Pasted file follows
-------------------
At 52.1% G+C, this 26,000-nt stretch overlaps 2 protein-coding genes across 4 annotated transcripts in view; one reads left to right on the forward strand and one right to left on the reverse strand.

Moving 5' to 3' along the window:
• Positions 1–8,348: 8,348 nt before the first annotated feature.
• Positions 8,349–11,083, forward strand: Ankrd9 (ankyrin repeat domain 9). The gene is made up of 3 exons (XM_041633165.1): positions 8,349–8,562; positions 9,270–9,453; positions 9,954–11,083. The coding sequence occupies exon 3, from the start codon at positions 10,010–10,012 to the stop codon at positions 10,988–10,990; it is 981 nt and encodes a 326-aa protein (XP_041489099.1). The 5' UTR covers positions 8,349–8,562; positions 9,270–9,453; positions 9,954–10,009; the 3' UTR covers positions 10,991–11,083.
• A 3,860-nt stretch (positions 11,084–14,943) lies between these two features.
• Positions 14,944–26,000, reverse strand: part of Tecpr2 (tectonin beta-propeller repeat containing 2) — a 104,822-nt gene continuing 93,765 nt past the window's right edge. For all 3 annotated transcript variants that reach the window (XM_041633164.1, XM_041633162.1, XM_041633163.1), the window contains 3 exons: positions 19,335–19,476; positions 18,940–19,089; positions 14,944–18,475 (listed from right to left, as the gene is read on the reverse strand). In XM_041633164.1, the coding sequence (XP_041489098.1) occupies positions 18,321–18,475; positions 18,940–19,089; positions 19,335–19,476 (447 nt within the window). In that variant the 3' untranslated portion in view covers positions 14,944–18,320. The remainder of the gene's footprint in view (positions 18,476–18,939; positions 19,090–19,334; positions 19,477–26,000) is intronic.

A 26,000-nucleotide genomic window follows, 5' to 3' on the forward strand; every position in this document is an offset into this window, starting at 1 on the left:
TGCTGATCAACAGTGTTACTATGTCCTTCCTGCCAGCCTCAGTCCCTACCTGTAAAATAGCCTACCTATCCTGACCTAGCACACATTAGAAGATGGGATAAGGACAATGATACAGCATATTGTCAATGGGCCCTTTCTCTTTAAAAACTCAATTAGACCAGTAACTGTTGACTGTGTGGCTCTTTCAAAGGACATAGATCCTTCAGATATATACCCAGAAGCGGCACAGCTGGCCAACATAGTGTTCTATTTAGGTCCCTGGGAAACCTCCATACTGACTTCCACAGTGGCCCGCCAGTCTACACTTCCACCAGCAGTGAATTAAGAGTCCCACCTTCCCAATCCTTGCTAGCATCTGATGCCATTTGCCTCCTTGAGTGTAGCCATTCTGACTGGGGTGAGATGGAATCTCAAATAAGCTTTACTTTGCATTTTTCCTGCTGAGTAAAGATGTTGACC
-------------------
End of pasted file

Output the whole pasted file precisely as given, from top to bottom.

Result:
At 52.1% G+C, this 26,000-nt stretch overlaps 2 protein-coding genes across 4 annotated transcripts in view; one reads left to right on the forward strand and one right to left on the reverse strand.

Moving 5' to 3' along the window:
• Positions 1–8,348: 8,348 nt before the first annotated feature.
• Positions 8,349–11,083, forward strand: Ankrd9 (ankyrin repeat domain 9). The gene is made up of 3 exons (XM_041633165.1): positions 8,349–8,562; positions 9,270–9,453; positions 9,954–11,083. The coding sequence occupies exon 3, from the start codon at positions 10,010–10,012 to the stop codon at positions 10,988–10,990; it is 981 nt and encodes a 326-aa protein (XP_041489099.1). The 5' UTR covers positions 8,349–8,562; positions 9,270–9,453; positions 9,954–10,009; the 3' UTR covers positions 10,991–11,083.
• A 3,860-nt stretch (positions 11,084–14,943) lies between these two features.
• Positions 14,944–26,000, reverse strand: part of Tecpr2 (tectonin beta-propeller repeat containing 2) — a 104,822-nt gene continuing 93,765 nt past the window's right edge. For all 3 annotated transcript variants that reach the window (XM_041633164.1, XM_041633162.1, XM_041633163.1), the window contains 3 exons: positions 19,335–19,476; positions 18,940–19,089; positions 14,944–18,475 (listed from right to left, as the gene is read on the reverse strand). In XM_041633164.1, the coding sequence (XP_041489098.1) occupies positions 18,321–18,475; positions 18,940–19,089; positions 19,335–19,476 (447 nt within the window). In that variant the 3' untranslated portion in view covers positions 14,944–18,320. The remainder of the gene's footprint in view (positions 18,476–18,939; positions 19,090–19,334; positions 19,477–26,000) is intronic.

A 26,000-nucleotide genomic window follows, 5' to 3' on the forward strand; every position in this document is an offset into this window, starting at 1 on the left:
TGCTGATCAACAGTGTTACTATGTCCTTCCTGCCAGCCTCAGTCCCTACCTGTAAAATAGCCTACCTATCCTGACCTAGCACACATTAGAAGATGGGATAAGGACAATGATACAGCATATTGTCAATGGGCCCTTTCTCTTTAAAAACTCAATTAGACCAGTAACTGTTGACTGTGTGGCTCTTTCAAAGGACATAGATCCTTCAGATATATACCCAGAAGCGGCACAGCTGGCCAACATAGTGTTCTATTTAGGTCCCTGGGAAACCTCCATACTGACTTCCACAGTGGCCCGCCAGTCTACACTTCCACCAGCAGTGAATTAAGAGTCCCACCTTCCCAATCCTTGCTAGCATCTGATGCCATTTGCCTCCTTGAGTGTAGCCATTCTGACTGGGGTGAGATGGAATCTCAAATAAGCTTTACTTTGCATTTTTCCTGCTGAGTAAAGATGTTGACC